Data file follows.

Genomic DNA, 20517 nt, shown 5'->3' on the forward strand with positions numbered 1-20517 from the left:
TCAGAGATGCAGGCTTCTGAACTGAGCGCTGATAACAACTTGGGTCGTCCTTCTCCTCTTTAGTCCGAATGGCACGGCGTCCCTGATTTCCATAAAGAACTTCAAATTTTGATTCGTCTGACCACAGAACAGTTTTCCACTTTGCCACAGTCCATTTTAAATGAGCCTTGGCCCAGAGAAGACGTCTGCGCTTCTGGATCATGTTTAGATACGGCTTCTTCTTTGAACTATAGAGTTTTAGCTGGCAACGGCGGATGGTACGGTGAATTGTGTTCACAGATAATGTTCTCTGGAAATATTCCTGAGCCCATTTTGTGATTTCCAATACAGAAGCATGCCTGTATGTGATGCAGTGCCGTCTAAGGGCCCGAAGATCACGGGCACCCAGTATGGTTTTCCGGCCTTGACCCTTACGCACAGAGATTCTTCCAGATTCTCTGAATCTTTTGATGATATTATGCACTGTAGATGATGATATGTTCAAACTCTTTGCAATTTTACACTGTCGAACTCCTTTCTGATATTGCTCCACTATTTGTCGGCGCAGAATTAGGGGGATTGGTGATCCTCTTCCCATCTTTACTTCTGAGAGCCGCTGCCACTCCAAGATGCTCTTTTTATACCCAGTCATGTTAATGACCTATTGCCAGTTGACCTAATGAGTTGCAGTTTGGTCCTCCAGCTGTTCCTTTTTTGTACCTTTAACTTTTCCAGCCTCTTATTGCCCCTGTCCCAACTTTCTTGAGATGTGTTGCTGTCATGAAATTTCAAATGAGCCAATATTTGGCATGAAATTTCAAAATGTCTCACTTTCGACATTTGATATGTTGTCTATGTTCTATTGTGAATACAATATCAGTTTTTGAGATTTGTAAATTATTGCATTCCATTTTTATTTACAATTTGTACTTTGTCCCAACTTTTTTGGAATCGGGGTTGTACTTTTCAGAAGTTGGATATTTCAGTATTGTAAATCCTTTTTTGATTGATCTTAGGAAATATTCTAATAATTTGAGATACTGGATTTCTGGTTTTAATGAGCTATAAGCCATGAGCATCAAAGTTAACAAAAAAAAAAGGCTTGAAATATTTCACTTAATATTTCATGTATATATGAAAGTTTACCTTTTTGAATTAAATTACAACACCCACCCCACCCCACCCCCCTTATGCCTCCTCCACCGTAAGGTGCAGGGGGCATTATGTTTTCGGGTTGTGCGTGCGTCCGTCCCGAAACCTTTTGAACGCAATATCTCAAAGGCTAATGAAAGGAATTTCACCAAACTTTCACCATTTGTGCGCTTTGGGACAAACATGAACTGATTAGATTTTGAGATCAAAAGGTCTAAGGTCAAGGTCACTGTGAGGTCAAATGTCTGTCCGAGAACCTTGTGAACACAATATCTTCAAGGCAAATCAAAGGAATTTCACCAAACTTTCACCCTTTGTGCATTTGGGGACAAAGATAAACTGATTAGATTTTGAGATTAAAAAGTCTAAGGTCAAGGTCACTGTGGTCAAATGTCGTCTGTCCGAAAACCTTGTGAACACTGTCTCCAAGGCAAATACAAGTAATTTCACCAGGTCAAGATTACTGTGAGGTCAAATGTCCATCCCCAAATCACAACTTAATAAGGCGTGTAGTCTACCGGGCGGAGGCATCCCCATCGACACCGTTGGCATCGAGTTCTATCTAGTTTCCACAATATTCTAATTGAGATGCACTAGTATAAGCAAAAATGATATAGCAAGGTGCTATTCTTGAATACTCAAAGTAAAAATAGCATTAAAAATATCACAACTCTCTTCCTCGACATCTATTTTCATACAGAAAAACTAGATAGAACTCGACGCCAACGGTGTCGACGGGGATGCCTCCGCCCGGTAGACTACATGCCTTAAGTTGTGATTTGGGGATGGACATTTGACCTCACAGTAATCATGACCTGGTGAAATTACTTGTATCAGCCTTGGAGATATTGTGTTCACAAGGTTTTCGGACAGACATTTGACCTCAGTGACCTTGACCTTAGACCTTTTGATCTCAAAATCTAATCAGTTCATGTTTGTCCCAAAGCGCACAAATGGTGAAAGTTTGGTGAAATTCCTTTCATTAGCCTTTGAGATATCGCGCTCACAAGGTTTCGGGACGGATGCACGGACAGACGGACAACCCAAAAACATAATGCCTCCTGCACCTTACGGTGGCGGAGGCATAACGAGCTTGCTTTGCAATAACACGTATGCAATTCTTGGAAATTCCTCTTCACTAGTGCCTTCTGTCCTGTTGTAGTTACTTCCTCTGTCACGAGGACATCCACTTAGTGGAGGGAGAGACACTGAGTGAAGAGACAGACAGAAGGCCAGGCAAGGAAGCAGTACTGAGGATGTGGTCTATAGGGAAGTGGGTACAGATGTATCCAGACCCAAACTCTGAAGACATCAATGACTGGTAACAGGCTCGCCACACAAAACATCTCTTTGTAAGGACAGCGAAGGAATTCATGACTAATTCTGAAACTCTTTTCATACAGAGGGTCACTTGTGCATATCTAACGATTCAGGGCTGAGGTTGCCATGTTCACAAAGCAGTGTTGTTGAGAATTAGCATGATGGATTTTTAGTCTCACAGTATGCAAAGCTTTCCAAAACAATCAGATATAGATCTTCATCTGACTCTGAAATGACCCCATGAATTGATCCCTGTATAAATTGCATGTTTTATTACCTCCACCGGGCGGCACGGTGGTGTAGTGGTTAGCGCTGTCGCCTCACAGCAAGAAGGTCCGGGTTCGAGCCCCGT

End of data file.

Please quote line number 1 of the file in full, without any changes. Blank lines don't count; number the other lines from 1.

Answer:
Genomic DNA, 20517 nt, shown 5'->3' on the forward strand with positions numbered 1-20517 from the left: